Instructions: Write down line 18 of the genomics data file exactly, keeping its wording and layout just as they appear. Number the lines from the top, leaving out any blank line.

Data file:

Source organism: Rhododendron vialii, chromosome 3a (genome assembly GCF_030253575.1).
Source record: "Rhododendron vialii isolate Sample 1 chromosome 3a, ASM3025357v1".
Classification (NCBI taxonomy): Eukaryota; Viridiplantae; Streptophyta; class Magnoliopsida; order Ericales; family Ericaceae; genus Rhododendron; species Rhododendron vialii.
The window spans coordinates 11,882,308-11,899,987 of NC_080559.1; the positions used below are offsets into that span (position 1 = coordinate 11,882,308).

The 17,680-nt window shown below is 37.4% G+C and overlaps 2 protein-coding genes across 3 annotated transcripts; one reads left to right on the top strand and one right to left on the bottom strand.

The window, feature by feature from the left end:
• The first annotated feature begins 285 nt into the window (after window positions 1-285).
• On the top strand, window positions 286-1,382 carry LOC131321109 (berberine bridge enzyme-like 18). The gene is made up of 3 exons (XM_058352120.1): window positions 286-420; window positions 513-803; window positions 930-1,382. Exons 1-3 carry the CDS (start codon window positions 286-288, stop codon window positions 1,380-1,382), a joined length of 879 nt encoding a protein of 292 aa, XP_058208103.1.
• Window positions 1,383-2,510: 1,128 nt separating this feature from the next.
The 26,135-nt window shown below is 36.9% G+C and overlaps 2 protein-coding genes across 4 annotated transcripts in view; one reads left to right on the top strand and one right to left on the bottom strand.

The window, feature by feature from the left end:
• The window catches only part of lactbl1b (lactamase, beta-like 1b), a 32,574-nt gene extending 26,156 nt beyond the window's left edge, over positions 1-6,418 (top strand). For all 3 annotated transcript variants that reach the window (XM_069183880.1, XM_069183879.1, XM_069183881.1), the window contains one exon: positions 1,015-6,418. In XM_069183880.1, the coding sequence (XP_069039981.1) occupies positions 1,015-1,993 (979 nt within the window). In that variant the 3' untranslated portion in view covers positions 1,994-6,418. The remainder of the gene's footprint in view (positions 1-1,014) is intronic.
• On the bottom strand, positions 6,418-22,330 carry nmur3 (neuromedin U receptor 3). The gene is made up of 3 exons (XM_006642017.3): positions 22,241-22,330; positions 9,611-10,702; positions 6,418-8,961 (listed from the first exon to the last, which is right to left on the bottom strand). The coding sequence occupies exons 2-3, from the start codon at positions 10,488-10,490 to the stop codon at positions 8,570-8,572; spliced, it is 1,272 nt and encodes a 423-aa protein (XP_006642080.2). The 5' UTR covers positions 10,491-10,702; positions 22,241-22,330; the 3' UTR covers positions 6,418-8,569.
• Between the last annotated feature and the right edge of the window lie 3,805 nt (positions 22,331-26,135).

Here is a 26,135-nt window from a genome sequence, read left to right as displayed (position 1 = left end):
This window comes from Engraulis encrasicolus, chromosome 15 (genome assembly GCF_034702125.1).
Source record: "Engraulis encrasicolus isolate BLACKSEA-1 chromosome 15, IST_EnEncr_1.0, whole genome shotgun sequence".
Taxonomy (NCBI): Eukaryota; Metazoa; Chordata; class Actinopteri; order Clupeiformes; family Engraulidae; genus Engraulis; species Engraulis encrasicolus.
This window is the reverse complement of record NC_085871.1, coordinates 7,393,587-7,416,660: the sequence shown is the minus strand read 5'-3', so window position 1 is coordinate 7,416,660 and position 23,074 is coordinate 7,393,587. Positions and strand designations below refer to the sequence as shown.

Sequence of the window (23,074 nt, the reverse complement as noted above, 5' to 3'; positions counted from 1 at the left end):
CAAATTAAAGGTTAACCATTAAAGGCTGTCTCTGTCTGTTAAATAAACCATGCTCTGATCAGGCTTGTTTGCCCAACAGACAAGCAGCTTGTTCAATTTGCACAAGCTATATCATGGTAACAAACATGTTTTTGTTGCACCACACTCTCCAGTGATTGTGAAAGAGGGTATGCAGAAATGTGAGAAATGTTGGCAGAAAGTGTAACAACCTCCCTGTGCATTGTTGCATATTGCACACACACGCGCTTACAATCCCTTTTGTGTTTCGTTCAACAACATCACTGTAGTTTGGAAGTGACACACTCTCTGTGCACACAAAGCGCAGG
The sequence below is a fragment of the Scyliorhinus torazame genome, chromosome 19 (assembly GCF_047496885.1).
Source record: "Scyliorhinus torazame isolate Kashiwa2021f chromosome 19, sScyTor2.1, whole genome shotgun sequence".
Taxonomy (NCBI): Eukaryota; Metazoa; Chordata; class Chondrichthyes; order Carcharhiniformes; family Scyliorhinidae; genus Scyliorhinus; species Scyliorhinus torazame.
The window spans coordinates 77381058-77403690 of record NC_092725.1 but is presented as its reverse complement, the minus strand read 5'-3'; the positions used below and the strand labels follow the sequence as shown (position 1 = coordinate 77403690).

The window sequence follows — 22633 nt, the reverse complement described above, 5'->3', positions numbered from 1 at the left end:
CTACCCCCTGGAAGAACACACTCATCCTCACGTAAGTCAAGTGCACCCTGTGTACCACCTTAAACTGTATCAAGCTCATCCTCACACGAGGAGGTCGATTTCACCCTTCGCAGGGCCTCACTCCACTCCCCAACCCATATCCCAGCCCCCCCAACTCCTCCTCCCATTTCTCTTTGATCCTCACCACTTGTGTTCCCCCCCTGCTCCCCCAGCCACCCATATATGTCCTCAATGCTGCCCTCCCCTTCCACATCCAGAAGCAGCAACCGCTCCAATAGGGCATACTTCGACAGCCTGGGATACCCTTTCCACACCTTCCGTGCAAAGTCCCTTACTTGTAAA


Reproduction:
Taxonomy (NCBI): Eukaryota; Metazoa; Chordata; class Actinopteri; order Clupeiformes; family Engraulidae; genus Engraulis; species Engraulis encrasicolus.